One important note on the Duplicate and Invert Mask tool: It will RESET all your slider adjustments on the newly created mask group. The thinking on this is that when you duplicate and invert a mask group, you're rarely going to want the same adjustments as, otherwise, you would have masked the entire area.

Think of a subject mask of a person: if you duplicate and invert the subject mask to work on the background instead of the person, it makes no sense for the settings applied to the person to carry over to the newly duplicated and inverted mask you created for the background.

So, your new mask will be created for you with all sliders at zero so you can adjust as needed without having to manually reset all adjustments first.



This one is more of an FYI than anything. In previous versions of Lightroom Classic 11 and Lightroom 5, the AI-generated masks could vary depending on what adjustments had already been made to the image. Some users were "hacking" the mask generation algorithm to create more accurate masks by cranking up Clarity, Texture, and some other sliders.

This also meant that a Select Sky mask you created later in your editing workflow may have been different than one you created early on. I think it's fair to say most users would not consider that a good thing.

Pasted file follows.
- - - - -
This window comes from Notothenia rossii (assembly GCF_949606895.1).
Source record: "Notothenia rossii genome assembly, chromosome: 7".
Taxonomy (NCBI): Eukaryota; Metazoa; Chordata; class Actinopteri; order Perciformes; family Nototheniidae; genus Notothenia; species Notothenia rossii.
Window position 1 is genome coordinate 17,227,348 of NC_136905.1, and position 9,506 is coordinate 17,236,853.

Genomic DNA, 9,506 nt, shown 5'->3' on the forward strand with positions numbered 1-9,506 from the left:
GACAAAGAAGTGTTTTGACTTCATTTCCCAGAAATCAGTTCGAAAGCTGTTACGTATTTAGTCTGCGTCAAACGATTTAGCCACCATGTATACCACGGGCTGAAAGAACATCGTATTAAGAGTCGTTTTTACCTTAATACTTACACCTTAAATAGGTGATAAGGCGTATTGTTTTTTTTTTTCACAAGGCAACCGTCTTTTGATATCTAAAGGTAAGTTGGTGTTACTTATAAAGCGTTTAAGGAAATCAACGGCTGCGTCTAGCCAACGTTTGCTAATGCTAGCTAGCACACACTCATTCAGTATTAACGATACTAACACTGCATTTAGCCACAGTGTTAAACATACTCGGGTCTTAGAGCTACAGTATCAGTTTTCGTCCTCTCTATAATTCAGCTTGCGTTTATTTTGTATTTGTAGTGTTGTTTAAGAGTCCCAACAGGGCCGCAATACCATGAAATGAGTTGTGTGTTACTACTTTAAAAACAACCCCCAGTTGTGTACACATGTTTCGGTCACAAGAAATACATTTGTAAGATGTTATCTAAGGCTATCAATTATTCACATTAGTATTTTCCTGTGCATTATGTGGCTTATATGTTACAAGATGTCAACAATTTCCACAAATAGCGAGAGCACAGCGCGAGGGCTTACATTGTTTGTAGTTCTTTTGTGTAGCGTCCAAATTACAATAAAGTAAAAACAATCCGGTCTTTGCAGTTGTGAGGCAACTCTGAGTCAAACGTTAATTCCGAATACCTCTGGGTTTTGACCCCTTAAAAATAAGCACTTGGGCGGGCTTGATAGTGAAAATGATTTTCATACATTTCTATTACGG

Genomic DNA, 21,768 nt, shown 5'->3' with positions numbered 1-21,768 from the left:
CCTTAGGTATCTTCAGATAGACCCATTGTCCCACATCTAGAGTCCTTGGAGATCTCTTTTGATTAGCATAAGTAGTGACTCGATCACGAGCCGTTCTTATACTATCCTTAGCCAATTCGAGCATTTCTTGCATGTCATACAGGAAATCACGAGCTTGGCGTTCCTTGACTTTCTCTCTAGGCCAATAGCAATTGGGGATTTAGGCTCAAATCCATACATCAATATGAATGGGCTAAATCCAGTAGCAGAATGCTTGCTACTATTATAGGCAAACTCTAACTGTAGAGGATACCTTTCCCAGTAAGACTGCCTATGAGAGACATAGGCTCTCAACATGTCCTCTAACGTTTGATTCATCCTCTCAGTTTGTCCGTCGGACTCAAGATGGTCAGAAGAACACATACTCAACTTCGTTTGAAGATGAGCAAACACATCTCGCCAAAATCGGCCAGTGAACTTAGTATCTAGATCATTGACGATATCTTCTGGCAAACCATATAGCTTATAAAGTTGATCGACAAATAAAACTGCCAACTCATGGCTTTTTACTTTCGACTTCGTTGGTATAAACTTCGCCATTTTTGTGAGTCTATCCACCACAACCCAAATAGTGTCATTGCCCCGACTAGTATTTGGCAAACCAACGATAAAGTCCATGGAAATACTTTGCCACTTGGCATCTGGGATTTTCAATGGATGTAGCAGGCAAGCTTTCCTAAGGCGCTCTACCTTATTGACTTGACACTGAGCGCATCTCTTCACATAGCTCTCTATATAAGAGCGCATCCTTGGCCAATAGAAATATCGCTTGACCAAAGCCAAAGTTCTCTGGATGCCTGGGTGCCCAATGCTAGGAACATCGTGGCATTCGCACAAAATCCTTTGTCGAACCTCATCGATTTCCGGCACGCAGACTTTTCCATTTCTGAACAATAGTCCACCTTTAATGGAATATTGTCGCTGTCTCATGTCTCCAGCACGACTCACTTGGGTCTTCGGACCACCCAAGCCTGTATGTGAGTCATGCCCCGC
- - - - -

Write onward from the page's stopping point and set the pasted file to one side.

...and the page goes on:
With this update to Lightroom Classic 11.4 and Lightroom 5.4, the Select Subject and Select Sky masks are now generated consistently no matter what settings may already be applied to the image.

Moving right along...



Also available in Adobe Camera Raw

Besides the new functionality that allows you to invert a complex mask group with a couple clicks, batch updates for AI-generated masks in Lightroom has probably been the next most requested enhancement for masking.

Let's use a portrait shoot as example:

In the past, if you came away from a shoot with dozens of similar but different photos and wanted to copy and paste a Subject mask that you created - and adjusted - on one image to the rest, you could do so... but you then had to go into each of the additional images one-by-one, click on the applicable Subject mask, and manually recompute it.

With this latest update to Lightroom and Lightroom Classic, you can now paste (or sync) a mask you created on one image to another group of images and that Smart Selection mask will recompute automatically for you.

Here's an example of the message window that appears when you paste or sync an AI-generate mask to other images: